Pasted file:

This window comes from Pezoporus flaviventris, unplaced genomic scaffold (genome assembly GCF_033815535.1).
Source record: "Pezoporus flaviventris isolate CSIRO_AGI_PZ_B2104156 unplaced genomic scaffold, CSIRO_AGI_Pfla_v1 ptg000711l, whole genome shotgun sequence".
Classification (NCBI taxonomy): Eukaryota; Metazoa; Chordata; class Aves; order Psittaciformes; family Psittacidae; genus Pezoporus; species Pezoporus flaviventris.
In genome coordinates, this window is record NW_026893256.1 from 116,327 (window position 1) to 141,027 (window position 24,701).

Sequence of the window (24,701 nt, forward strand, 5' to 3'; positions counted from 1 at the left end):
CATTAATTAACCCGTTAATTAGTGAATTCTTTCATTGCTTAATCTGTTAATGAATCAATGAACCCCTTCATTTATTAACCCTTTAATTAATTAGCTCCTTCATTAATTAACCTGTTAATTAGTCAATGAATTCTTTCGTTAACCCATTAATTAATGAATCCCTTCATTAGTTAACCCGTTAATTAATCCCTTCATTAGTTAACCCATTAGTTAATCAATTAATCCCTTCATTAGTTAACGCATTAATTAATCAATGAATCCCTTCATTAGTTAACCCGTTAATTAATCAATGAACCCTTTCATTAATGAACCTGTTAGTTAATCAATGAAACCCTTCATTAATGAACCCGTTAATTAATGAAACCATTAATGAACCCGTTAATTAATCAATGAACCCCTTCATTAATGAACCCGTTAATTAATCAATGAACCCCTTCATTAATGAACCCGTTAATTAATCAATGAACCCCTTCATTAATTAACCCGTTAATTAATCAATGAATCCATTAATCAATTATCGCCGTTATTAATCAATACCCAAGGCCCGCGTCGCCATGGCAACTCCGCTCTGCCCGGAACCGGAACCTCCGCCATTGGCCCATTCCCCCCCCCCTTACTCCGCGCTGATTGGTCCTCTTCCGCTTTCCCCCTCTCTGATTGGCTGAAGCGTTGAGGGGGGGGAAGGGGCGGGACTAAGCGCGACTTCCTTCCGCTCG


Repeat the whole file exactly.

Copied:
This window comes from Pezoporus flaviventris, unplaced genomic scaffold (genome assembly GCF_033815535.1).
Source record: "Pezoporus flaviventris isolate CSIRO_AGI_PZ_B2104156 unplaced genomic scaffold, CSIRO_AGI_Pfla_v1 ptg000711l, whole genome shotgun sequence".
Classification (NCBI taxonomy): Eukaryota; Metazoa; Chordata; class Aves; order Psittaciformes; family Psittacidae; genus Pezoporus; species Pezoporus flaviventris.
In genome coordinates, this window is record NW_026893256.1 from 116,327 (window position 1) to 141,027 (window position 24,701).

Sequence of the window (24,701 nt, forward strand, 5' to 3'; positions counted from 1 at the left end):
CATTAATTAACCCGTTAATTAGTGAATTCTTTCATTGCTTAATCTGTTAATGAATCAATGAACCCCTTCATTTATTAACCCTTTAATTAATTAGCTCCTTCATTAATTAACCTGTTAATTAGTCAATGAATTCTTTCGTTAACCCATTAATTAATGAATCCCTTCATTAGTTAACCCGTTAATTAATCCCTTCATTAGTTAACCCATTAGTTAATCAATTAATCCCTTCATTAGTTAACGCATTAATTAATCAATGAATCCCTTCATTAGTTAACCCGTTAATTAATCAATGAACCCTTTCATTAATGAACCTGTTAGTTAATCAATGAAACCCTTCATTAATGAACCCGTTAATTAATGAAACCATTAATGAACCCGTTAATTAATCAATGAACCCCTTCATTAATGAACCCGTTAATTAATCAATGAACCCCTTCATTAATGAACCCGTTAATTAATCAATGAACCCCTTCATTAATTAACCCGTTAATTAATCAATGAATCCATTAATCAATTATCGCCGTTATTAATCAATACCCAAGGCCCGCGTCGCCATGGCAACTCCGCTCTGCCCGGAACCGGAACCTCCGCCATTGGCCCATTCCCCCCCCCCTTACTCCGCGCTGATTGGTCCTCTTCCGCTTTCCCCCTCTCTGATTGGCTGAAGCGTTGAGGGGGGGGAAGGGGCGGGACTAAGCGCGACTTCCTTCCGCTCG